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There is a path to replace TCP in the datacenter
Forty years in, a protocol that's over the hill and under the gun, at least for the majors
One of the most entrenched standards of the last forty years, the Transmission Control Protocol (TCP), might be seeing the end of the line, at least for applications in some of the world's largest datacenters.
For the rest of the world though, the hassle factor of a shift might be too heavy to bear, even if 100X faster message delivery capabilities are within reach.
But what's good for the hyperscalers can be a win for mid-sized IT. Eventually, anyway.
Four decades ago, TCP, with its focus on networks with maybe one thousand geographically distributed nodes, often hundreds of miles apart, was truly bleeding edge. It could do the then-critical job of streaming big chunks of data over long distances and even today remains the default basis for almost every web-based technology.
The datacenter of today is, of course, wildly different. Now, we're dealing with hundreds of machines in close proximity, communicating at short time intervals. TCP was designed for a world of millisecond packet delivery from one end of the network to another, but in a datacenter this job is done in a microsecond.
"The problem with TCP is that it doesn't let us take advantage of the power of datacenter networks, the kind that make it possible to send really short messages back and forth between machines at these fine time scales," John Ousterhout, Professor of Computer Science at Stanford, told The Register. "With TCP you can't do that, the protocol was designed in so many ways that make it hard to do that."
It's not like the realization of TCP's limitations is anything new. There has been progress to bust through some of the biggest problems, including in congestion control to solve the problem of machines sending to the same target at the same time, causing a backup through the network. But these are incremental tweaks to something that is inherently not suitable, especially for the largest datacenter applications (think Google and others).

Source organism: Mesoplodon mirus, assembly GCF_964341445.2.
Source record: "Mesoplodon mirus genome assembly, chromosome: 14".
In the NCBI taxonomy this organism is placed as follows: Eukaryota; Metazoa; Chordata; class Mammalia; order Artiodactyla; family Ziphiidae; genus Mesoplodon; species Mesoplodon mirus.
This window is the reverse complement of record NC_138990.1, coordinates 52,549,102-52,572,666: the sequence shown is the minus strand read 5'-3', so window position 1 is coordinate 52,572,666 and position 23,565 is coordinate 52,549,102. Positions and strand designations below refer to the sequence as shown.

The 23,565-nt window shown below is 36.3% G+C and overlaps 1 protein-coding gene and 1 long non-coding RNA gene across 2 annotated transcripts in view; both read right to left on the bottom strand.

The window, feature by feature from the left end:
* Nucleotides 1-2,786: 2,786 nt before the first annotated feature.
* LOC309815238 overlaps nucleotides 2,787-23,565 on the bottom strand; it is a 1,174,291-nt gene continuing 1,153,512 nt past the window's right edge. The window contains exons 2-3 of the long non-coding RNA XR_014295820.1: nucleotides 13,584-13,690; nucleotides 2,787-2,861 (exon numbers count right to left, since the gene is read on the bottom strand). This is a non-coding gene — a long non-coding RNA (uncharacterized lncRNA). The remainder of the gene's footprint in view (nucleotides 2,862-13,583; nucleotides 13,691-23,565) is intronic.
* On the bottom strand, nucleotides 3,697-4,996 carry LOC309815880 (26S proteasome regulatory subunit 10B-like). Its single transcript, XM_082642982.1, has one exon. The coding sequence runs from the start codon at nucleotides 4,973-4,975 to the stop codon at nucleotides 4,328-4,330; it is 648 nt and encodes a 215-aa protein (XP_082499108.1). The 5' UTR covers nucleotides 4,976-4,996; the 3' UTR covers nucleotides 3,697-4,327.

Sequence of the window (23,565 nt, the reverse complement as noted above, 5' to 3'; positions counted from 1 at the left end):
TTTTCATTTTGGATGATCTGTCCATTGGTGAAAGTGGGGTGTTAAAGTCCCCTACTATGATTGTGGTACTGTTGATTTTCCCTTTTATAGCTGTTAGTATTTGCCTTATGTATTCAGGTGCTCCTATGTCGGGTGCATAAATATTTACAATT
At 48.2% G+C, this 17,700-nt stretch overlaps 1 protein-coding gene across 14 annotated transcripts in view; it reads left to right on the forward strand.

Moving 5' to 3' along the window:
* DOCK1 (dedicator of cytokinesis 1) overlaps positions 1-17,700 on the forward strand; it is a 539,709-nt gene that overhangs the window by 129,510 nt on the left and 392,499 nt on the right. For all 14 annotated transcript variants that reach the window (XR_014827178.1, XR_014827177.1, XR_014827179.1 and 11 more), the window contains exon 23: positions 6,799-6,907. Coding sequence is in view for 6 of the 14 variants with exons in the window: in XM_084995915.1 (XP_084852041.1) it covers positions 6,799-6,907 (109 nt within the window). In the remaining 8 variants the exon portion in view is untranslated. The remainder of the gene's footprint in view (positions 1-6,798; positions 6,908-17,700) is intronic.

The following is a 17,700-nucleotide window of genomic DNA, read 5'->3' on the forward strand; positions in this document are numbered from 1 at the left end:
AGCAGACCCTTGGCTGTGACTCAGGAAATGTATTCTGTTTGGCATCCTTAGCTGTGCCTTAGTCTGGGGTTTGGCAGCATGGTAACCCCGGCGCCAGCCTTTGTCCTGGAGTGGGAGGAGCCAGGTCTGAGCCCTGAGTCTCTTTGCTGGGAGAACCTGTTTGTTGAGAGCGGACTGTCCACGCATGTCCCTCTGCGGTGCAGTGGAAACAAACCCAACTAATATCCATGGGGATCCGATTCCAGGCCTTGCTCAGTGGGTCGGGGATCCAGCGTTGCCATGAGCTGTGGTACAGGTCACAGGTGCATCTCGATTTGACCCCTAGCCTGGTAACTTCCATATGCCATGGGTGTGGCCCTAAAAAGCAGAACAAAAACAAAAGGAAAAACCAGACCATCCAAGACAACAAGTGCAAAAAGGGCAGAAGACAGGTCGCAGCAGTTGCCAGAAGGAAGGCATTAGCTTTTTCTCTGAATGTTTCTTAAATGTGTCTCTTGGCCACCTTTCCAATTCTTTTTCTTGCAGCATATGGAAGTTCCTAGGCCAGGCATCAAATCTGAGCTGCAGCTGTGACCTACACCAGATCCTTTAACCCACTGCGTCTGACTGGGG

"Every design decision in TCP is wrong for the datacenter and the problem is, there's no one thing you can do to make it better, it has to change in almost every way, including the API, the very interface people use to send and receive data. It all has to change," he opined.
Of course, that's all far easier said than done. "Entrenched" doesn't begin to describe TCP. Nearly all software depends on it and in very specific ways, no less.
But Ousterhout is one of those folks in systems research who can look at an intractable problem like this and see a path forward, no rose-colored glasses necessary.
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While his current Stanford tenure is focused on distributed systems and software, but if his name sounds familiar it's because he created technologies meant to displace things that no longer fit the times. For instance, the high-level Tcl (Tool Command Language) scripting language over three decades ago.
This led him to a career at Sun to further build that effort, then into his own Tcl support and tooling company, Scriptics. The theme running throughout his patents and research has consistently been pulling legacy tech out by the roots and replacing it with something easier and more tuned to modern systems.
His answer to the TCP time-trap is called "Homa" [PDF] and he already has an implementation of it for the Linux kernel that he says is production ready. The challenge is how to switch applications over so they can use his new interface. The grander, more distant issue is that there are millions of applications dependent on TCP.
The starting point is among the hyperscalers where this kind of fix is going to be most welcome. Most of the large-scale datacenter applications running at Google and Amazon or Azure tend to never program directly to the TCP socket interface, choosing instead to use libraries that implement remote procedure calls, where a program sends a short message to some other machine to ask it to do a task then gets a short response back.
The largest datacenter folks have frameworks that make it easier to issue those remote procedure calls (RPCs) and these are often internal tools like Google's gRPC. In Ousterhout's view, if a Google would modify its frameworks to support Homa alongside gRPC the applications that use those should only require a one-line change.
"That's the best hope for making the transition away from TCP," he tells us. "If we do that, many of the most interesting datacenter applications can take advantage of the new protocol." He adds that older applications based around TCP would keep working well but for the largest datacenter applications, the shift to Homa plus their own customized RPC tooling could mean up to 100x faster message deliver—a big deal at large scale.
There's an exhaustive list of everything that's wrong with TCP for the modern datacenter, along with some context on what it takes to start making the shift, if only conceptually. ®